Jonas Salk and the
Conquest of Polio
By Jeffrey Kluger
Putnam; 373pp; $25.95
The Good A gripping account of the 1950s race to develop a vaccine against polio.
The Bad In parts, the book is too tightly focused on the unassuming Jonas Salk.
The Bottom Line A frequently compelling reminder of the difficulty of combating virulent diseases.
Polio ought to be a disease of the past. This year marks the 50th anniversary of the momentous announcement that Dr. Jonas Salk had created a vaccine that was "safe, effective, and potent" -- sparking jubilation around the world. Thanks to that vaccine, there has been no polio epidemic in the U.S. since the late 1950s, and the World Health Organization (WHO) aims to wipe out the disease by 2008. Nevertheless, WHO reported in February that three people were afflicted with polio in the holy city of Mecca, in Saudi Arabia. Because of the failure by some nations to vaccinate all their children, polio was reported in six countries last year, and the worldwide total of cases rose 50%, to 1,185.
Splendid Solution: Jonas Salk and the Conquest of Polio by Jeffrey Kluger couldn't be more timely. Kluger, a Time senior writer and co-author of the book on which the movie Apollo 13 was based, chronicles the terrible polio epidemics in the first half of the 20th century and the Herculean scientific effort by Salk and his colleagues to create a vaccine quickly.
Kluger nails down the details in this story of a Manhattan Project against polio. He graphically describes the battling scientific camps, the setbacks, and the rising toll of dead and crippled children that lent such urgency to the effort. Less gripping are those swaths of the book that are essentially a biography of Salk, who simply wasn't a colorful character. A second book, due out in April -- Polio: An American Story by historian David M. Oshinsky -- takes a larger view, focusing on the cultural and historic forces behind the vaccine effort. But the unassuming Salk is at the center of both books.
That's as it should be, because this methodical scientist was one of the undisputed heroes of the 20th century. It's hard to imagine today what it was like to confront polio in the prevaccine era. Polio is transmitted by contact with an infected person, and in the years after 1900 it began to reach epidemic proportions. In 1916, the U.S. reported 27,000 cases, 6,000 of them fatal and almost all of them among young children. In 1952, polio struck 57,879.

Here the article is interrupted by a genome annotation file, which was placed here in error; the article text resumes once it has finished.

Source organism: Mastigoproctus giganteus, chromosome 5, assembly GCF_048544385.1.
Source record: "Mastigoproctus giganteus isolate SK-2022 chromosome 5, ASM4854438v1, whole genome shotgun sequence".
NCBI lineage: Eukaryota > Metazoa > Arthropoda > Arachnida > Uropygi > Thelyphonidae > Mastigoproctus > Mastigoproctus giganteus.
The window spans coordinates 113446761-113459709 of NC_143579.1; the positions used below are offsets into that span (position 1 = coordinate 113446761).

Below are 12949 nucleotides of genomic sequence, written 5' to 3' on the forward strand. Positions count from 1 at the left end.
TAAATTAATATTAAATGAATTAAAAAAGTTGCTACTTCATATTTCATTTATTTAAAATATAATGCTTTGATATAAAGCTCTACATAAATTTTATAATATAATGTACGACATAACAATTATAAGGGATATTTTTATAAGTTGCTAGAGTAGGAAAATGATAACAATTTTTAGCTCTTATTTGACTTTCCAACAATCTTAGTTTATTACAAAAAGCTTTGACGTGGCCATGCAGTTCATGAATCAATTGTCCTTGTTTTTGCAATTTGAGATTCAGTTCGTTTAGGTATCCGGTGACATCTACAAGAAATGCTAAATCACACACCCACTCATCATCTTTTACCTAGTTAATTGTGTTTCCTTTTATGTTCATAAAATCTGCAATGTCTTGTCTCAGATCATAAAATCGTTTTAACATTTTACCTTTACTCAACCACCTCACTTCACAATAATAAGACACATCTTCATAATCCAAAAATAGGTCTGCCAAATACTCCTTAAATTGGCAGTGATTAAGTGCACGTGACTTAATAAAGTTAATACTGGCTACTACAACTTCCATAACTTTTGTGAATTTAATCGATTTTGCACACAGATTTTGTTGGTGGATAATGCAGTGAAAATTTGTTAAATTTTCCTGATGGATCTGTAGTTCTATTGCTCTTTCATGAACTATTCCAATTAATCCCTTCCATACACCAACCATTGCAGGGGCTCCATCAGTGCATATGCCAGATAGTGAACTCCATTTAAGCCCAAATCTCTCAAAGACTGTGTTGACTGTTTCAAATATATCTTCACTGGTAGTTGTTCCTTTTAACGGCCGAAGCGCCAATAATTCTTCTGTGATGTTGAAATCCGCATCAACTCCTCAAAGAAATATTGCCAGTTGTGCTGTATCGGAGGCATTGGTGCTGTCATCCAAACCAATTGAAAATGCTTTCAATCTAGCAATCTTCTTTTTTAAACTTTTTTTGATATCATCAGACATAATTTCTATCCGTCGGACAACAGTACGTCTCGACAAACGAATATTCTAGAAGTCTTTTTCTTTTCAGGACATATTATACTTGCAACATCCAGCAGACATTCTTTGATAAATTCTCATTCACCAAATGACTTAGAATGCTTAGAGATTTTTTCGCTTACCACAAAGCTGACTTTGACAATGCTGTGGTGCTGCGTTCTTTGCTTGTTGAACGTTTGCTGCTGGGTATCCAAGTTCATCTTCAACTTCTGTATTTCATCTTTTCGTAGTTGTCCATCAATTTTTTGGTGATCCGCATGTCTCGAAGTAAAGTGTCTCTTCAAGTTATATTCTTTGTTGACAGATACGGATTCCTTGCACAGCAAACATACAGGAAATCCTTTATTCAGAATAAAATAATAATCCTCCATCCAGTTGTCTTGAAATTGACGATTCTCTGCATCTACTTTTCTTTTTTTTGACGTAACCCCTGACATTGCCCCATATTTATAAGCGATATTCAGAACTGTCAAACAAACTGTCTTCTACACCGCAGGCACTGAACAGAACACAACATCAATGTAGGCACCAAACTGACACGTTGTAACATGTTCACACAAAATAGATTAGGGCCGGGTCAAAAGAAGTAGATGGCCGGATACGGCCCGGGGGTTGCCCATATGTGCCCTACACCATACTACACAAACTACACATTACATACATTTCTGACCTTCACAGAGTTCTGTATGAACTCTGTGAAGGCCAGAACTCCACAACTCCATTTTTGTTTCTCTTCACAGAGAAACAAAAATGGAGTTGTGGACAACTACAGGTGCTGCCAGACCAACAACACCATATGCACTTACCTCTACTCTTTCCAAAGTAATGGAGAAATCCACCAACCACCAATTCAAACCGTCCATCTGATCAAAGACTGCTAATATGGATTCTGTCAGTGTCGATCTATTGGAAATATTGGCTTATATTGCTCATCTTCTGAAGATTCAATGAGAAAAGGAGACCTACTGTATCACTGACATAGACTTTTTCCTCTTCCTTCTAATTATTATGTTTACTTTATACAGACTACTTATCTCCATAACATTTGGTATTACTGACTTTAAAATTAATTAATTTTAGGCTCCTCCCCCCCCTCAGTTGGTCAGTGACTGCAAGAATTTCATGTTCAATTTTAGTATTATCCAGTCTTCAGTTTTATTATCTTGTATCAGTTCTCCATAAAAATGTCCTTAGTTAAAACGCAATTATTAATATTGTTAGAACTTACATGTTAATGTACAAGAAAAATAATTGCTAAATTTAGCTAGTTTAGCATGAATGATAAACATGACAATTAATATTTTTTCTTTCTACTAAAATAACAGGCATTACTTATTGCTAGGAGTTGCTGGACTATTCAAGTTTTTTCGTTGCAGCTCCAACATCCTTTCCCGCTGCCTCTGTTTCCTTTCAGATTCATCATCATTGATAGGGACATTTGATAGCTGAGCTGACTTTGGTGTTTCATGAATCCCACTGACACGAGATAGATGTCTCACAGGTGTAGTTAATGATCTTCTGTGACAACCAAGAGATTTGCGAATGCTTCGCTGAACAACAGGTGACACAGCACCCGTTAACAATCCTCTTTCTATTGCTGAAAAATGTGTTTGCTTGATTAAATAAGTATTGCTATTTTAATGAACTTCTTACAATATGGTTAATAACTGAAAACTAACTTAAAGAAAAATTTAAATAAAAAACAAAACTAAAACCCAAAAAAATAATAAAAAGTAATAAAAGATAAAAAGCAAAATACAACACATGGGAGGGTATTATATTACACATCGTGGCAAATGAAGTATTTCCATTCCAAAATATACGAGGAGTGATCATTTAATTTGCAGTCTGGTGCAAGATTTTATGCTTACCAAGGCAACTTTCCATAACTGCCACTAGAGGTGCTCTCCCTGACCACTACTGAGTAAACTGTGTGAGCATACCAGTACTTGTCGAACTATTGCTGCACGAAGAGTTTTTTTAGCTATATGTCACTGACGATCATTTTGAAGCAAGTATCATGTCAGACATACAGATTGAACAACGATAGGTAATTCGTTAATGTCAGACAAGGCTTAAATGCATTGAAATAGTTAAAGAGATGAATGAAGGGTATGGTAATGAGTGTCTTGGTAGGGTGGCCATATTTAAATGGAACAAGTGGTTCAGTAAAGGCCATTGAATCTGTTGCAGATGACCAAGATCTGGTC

Kluger movingly describes the panic that gripped the U.S. every summer, the season for polio. Parents kept their children locked inside and scrupulously clean in hopes of thwarting the virus. But it struck without warning, paralyzing its victims within hours -- most of them never fully to recover. Adults weren't safe either: In 1921 it crippled 39-year-old Franklin D. Roosevelt. He was determined to spare others, and 17 years later, after becoming President, Roosevelt created the first private foundation dedicated to eradicating a disease, the National Foundation for Infantile Paralysis (NFIP). It quickly became known by the the name of its most effective fund-raiser, the March of Dimes.
Salk finished medical school just as the NFIP was getting started. He helped develop the first successful flu vaccine during World War II and in 1947 set up his own lab at the University of Pittsburgh to study polio.
It is at this point in the chronology that Splendid Solution becomes truly riveting. Polio research was dominated by two camps. One, led by Albert Sabin, believed the most effective approach would be a vaccine containing a weakened but still-living virus. Live-virus vaccines had been used for other diseases, and although there was always the potential that the vaccine itself could cause the disease, the approach was well-established. Salk wanted to use a more novel, killed-virus method. Such vaccines can be hard to mass-produce, but Salk felt they were safer.
Salk's method won out primarily because he developed his vaccine first. In 1954, the NFIP undertook the largest clinical trial ever, inoculating 1.8 million schoolchildren. On Apr. 12, 1955, before a huge press conference at the University of Michigan in Ann Arbor, NFIP scientists reported that the vaccine worked. Salk became a national hero, but the public adulation and his failure to acknowledge publicly the contributions of his lab staff caused the scientific community to turn against him.
It is here that Kluger lets the reader down, giving only a cursory account of the fates of the key players. Sabin did create a live-virus vaccine, and the controversy over the two approaches raged for decades. It was only in 2000 that the U.S. decided the killed-virus vaccine was superior, because the few cases of polio reported during the years that both were in use could be directly traced to the live vaccine.
Kluger's book is well-written, but his hagiographic treatment of Salk diminishes his effort. Still, it is worth delving into the history of this important episode in medicine as a reminder of how difficult the battle can be against virulent diseases -- and how worthwhile.
By Catherine Arnst